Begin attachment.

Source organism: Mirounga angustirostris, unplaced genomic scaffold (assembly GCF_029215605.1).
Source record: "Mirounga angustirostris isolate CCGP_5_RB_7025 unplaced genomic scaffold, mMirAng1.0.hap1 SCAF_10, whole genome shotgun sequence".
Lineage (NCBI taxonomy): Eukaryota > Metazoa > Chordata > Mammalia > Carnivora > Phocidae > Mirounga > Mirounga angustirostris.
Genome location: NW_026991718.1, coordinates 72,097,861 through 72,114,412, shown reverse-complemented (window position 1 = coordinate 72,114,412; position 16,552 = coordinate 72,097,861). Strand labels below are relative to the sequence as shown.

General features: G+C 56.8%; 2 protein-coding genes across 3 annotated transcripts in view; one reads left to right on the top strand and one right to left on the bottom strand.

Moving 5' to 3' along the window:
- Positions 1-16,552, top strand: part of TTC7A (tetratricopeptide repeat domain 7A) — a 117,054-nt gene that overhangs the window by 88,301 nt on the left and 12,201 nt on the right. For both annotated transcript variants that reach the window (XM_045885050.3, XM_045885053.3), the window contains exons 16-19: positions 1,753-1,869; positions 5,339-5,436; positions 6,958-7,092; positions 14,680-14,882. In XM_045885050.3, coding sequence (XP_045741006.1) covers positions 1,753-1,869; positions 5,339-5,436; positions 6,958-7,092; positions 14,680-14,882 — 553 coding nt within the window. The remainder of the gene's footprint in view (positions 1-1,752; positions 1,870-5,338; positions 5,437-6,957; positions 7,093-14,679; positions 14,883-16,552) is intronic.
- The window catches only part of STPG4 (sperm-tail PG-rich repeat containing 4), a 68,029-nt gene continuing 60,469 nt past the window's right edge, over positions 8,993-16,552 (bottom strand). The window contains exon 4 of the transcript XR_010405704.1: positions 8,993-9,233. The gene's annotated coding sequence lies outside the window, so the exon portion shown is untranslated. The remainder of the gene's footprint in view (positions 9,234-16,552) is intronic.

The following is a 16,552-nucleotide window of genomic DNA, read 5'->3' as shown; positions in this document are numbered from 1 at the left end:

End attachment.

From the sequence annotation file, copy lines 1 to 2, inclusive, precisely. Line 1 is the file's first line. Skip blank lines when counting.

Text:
Source organism: Mirounga angustirostris, unplaced genomic scaffold (assembly GCF_029215605.1).
Source record: "Mirounga angustirostris isolate CCGP_5_RB_7025 unplaced genomic scaffold, mMirAng1.0.hap1 SCAF_10, whole genome shotgun sequence".